Top 3 tips when writing music for video games
If the chords and melody work on a piano, most of the time, it translates to other instrumentation. I aimed to write the most memorable melody possible that would be used as a recurring motif to complement certain points in Moira’s story. So, it was incredibly important to nail it from the start, and make sure the music returned to this core emotion throughout. Here’s the orchestral version of “Journey of the South.”
Tip 2: The motif is your friend
Once you have a strong melody in place, it’s really important to place it at pinnacle parts of the story. Use it wisely!
It will create a sense of nostalgia and emotion. Take “Aeris’s Theme.” During Final Fantasy VII, whenever something important happens to the character, the melody is dropped in, and players form an emotional connection with it as they do the same with Aeris. When she dies, and the melody returns, it feels like a final goodbye, and a reminder of what you’ve been through with the character.
This is a pretty subconscious process – as a player, you’re probably only aware of hearing the theme about half the time that it occurs, but it’s there, working its magic! And it may not appear in exactly the same form. It’s about deriving motifs from the original theme – different enough to feel clever and versatile, similar enough to direct your mind back to that emotion.
For example, compare “Aeris’s Theme” and “Flowers Blooming in the Church.”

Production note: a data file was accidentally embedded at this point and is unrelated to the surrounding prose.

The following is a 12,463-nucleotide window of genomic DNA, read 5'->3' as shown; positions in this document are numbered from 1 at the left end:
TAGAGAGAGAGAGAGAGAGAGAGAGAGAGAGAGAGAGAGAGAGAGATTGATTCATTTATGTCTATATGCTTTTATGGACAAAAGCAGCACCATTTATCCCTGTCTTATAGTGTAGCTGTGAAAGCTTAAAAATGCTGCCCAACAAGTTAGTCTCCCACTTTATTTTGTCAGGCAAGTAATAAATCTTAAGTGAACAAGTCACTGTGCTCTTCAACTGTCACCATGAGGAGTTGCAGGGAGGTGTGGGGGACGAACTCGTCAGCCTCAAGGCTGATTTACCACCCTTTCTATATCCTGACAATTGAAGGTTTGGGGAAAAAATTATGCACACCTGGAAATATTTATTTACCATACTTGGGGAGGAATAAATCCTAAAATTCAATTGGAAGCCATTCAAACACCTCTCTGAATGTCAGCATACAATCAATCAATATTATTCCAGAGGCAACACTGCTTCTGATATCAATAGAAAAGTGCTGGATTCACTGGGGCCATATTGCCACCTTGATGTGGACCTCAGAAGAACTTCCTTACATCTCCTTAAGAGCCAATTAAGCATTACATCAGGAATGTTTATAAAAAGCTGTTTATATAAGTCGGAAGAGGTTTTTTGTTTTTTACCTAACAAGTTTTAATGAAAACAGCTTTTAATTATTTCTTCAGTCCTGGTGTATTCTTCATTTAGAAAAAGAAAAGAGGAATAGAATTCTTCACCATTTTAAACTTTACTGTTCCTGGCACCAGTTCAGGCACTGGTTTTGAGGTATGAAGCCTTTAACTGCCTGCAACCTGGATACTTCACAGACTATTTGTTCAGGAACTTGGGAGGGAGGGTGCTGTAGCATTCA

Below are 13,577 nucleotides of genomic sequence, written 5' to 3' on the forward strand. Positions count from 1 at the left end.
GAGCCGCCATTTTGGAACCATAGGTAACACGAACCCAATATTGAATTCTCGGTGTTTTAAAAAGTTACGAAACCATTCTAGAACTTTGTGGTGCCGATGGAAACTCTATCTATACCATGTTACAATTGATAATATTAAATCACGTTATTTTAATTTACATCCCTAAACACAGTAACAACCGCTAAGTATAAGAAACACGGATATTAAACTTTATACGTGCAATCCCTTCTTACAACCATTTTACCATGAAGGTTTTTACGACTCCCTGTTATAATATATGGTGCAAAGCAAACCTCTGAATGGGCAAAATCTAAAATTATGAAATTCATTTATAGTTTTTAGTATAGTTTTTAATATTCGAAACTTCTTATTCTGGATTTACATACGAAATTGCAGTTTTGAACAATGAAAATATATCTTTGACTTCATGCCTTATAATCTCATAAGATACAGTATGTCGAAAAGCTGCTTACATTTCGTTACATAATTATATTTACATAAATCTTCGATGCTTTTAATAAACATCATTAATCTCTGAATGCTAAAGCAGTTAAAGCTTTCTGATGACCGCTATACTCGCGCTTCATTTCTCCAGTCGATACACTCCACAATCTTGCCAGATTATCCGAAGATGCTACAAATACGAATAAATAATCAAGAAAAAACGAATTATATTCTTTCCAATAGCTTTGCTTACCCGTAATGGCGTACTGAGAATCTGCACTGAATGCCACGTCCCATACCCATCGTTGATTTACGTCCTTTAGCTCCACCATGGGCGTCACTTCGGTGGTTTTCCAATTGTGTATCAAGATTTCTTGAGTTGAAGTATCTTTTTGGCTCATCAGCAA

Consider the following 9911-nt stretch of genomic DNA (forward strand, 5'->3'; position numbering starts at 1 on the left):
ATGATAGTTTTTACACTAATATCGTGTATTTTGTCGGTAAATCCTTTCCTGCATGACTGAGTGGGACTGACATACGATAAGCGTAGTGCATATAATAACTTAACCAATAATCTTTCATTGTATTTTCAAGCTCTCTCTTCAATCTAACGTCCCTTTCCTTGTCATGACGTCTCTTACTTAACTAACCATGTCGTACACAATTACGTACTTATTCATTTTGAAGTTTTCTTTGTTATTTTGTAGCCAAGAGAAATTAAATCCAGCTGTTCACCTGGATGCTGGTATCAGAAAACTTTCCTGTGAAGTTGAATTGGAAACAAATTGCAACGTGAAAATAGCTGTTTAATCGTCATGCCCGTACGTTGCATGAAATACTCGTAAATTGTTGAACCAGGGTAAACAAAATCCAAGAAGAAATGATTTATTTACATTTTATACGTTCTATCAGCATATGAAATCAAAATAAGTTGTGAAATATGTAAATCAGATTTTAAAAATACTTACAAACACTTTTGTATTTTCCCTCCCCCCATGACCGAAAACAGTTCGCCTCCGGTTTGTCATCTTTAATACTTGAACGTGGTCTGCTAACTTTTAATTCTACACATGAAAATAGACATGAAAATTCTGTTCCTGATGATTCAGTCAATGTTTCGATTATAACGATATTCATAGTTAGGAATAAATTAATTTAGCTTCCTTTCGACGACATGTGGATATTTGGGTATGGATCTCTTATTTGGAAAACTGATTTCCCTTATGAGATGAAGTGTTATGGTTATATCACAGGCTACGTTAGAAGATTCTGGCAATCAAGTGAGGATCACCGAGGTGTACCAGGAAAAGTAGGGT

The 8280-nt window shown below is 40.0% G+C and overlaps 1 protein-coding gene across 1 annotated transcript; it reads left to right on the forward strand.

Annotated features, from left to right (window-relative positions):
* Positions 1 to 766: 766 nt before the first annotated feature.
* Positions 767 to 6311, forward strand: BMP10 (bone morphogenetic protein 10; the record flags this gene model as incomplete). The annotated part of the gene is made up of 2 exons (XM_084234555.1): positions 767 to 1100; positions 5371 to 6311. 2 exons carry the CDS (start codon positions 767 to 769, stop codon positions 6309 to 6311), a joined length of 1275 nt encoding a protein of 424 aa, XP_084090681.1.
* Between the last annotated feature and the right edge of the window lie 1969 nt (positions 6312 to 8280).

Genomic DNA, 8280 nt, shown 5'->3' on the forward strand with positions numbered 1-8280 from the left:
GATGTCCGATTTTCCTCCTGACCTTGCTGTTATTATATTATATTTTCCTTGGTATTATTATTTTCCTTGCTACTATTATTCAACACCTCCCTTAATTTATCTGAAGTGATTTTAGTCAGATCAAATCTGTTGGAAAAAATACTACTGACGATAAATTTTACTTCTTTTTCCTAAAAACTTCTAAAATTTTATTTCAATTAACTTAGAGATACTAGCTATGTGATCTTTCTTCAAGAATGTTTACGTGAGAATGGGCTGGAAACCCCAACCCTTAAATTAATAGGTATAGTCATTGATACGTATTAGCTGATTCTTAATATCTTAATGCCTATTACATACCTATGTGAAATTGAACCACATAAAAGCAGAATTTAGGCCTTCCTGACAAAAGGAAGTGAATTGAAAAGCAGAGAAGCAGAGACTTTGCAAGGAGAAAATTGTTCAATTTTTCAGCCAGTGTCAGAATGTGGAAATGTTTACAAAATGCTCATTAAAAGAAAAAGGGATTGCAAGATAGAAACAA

Listen and see how they have essentially the same melody from “Aeris’s Theme”, despite the different structure and slight variations. And here are a couple of examples from the CotS trailer. The heroic theme is there, which I later strip back to piano-only.
Tip 3: Keep it seamless, yet interesting!
A smooth player experience is important when writing music for game, but so is mixing it up if you really want players to connect with the music and respond with emotion.
These people have lent you their ears for a considerable period of time – if you give them a two-minute loop that repeats itself at uninspired moments, and jars with their gaming experience you could turn them off quite quickly (I’ve had this many a time with certain games!) They could potentially hear the same song dozens of times – don’t hit them round the head with it!
A series of subtle surprises is key, and something players always appreciate. Introducing new ideas is an integral tool for keeping users interested in the game, encouraging them to keep playing by enhancing the experience.
Take the boss theme for CotS. The rest of the soundtrack for the game is largely orchestral, so here, I wanted to heighten the drama by introducing electric guitars and picking up the pace. People need to feel transported into a new “place”, and experience a sense of urgency and pressure.
And, crucially, notice how when I repeat the verses, I swap in and out new instruments (can you hear the eerie piano notes?) and in the final chorus, I double up the number of drum kicks, to keep up the excitement. I also almost completely drop the song just before the final chorus, which amps up the impact when it comes back in.
So, those are my top three tips for writing music for game. Thanks for reading!